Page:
The lexical approach may assist. The lexical hypothesis states that, ‘All aspects of human personality, which are or have been of importance, interest or utility, have already become recorded in the substance of language’(Cattell, 1943) and, ‘When an idea is important, people are likely to have a word for it … the more important something is, … the more words there are likely to be’(Miller, 1996). The atlas of personality, emotion and behaviour uses a lexical approach to visualise words using the axes of affiliation and dominance (Mobbs, 2020).
narcisism: conceit*, egocentricity, egocentrism, egoism*, egomania, egotism, narcism, navel-gazing, pride, self-absorption, self-centeredness, self-concern, self-interest, self-involvement, self-preoccupation, self-regard, selfishness, selfness, solipsism, vanity.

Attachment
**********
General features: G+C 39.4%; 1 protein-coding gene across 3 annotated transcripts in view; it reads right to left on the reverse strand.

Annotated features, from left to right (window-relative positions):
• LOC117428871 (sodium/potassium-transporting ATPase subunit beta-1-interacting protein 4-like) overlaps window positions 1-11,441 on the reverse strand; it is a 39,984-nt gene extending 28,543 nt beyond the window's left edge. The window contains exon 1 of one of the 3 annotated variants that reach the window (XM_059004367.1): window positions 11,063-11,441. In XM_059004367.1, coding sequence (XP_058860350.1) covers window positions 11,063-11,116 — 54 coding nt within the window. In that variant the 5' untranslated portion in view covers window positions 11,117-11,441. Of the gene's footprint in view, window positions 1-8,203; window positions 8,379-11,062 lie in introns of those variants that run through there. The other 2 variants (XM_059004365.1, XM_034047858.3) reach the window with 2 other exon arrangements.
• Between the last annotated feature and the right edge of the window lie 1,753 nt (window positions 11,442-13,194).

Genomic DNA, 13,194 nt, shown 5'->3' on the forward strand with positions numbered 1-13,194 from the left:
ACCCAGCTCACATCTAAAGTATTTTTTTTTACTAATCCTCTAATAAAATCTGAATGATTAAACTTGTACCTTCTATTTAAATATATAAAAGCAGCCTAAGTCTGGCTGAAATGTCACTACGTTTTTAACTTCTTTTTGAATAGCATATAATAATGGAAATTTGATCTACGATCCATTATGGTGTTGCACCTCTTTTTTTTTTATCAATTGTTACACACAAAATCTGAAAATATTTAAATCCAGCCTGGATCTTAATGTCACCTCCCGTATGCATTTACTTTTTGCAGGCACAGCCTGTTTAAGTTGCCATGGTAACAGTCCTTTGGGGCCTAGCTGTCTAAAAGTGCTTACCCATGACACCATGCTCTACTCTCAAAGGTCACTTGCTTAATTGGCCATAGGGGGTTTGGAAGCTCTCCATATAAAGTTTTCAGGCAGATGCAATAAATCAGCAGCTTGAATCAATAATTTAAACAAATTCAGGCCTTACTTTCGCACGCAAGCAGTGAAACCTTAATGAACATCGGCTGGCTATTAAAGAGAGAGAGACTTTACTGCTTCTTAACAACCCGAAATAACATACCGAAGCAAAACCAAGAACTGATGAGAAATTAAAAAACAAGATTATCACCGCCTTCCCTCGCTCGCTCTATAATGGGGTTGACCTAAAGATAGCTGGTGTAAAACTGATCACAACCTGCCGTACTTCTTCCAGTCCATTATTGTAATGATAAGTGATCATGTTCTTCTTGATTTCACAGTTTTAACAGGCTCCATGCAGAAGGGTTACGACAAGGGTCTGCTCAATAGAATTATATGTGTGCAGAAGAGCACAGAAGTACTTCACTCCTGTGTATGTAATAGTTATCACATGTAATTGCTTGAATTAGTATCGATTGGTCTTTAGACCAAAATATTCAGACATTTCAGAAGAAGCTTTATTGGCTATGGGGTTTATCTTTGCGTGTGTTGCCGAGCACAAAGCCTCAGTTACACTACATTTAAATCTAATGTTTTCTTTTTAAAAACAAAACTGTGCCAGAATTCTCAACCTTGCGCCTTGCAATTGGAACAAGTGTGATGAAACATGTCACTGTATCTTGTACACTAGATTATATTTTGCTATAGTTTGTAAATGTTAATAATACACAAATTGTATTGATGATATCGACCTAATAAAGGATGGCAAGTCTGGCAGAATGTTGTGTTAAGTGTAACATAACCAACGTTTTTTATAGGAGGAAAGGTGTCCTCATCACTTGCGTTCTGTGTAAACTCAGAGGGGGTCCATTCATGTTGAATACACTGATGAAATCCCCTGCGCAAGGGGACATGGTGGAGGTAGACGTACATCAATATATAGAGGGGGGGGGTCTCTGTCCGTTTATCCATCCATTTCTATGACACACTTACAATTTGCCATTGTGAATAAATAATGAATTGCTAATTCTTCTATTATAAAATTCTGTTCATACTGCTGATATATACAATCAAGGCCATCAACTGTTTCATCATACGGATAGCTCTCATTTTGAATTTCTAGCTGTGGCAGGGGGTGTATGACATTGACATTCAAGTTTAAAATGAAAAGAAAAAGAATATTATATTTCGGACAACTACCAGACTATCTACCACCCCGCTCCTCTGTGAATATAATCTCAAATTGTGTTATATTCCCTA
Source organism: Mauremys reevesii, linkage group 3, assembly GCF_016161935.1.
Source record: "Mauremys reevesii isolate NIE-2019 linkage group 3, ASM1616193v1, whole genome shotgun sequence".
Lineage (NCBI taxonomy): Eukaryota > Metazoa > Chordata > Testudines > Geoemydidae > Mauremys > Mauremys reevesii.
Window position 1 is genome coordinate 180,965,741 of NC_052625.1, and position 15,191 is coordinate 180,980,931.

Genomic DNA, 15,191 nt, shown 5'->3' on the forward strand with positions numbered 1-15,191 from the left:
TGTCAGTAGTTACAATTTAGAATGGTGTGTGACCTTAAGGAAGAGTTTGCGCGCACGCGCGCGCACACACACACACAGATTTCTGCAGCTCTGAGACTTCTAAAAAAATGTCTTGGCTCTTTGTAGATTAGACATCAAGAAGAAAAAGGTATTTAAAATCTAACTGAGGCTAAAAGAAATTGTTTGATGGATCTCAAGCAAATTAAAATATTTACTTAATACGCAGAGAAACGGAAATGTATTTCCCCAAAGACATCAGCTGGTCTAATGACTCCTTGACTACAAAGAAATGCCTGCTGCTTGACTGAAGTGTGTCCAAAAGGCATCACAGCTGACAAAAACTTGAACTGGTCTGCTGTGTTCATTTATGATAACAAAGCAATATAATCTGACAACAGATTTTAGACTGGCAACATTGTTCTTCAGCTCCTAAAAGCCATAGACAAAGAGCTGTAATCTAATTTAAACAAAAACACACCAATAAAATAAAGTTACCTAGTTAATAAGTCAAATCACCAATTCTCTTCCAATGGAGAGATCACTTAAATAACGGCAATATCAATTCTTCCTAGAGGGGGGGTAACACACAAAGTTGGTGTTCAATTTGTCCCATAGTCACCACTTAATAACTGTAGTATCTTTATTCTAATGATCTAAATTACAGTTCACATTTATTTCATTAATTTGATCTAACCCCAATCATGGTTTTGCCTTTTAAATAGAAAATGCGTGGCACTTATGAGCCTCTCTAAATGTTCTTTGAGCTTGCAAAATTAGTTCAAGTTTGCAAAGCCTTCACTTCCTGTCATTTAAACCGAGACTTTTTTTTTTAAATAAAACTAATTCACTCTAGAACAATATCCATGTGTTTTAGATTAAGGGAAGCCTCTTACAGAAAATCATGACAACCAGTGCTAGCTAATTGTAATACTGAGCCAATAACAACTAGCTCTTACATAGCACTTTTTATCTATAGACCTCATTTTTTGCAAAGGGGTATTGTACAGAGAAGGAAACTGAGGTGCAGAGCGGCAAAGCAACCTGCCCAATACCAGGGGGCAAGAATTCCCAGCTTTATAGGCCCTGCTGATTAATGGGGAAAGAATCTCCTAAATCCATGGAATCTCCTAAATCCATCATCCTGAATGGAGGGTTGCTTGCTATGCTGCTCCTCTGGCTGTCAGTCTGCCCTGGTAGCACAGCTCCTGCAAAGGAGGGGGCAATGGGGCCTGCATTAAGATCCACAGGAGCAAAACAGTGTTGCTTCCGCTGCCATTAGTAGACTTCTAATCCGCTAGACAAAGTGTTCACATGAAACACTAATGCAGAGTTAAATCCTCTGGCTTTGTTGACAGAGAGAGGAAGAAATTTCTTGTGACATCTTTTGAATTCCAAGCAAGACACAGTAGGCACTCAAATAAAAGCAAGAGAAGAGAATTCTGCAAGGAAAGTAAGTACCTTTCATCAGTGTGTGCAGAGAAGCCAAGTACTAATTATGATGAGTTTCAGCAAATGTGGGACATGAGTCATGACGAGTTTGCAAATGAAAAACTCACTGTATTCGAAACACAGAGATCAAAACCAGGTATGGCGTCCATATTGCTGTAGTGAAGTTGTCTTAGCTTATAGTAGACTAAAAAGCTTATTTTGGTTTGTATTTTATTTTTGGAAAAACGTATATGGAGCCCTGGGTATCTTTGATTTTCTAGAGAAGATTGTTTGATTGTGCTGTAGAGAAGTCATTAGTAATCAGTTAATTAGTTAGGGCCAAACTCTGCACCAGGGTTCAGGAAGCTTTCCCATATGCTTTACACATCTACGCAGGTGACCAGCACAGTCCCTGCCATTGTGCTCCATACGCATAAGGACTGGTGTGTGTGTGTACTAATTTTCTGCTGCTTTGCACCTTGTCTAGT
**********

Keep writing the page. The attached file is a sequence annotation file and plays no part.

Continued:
megalomania: conceit*, conceitedness, egotism*, grandioseness, grandiosity, obsessionalism, paranoia, self-importance.
The visualisation according to the atlas approach is shown below:
In answer to your question, there appears to be very little difference between megalomania and narcissism from a lexical perspective.
Cattell RB. The description of personality: basic traits resolved into clusters. J Abnorm Soc Psychol. 1943; 38: 476–506. https://doi.org/10.1037/h0054116
Miller GA. The science of words. New York: Scientific American Library; 1996.
Mobbs AED (2020) An atlas of personality, emotion and behaviour. PLoS ONE 15(1): e0227877. https://doi.org/10.1371/journal.pone.0227877
Declared interest: I am the author of the atlas paper.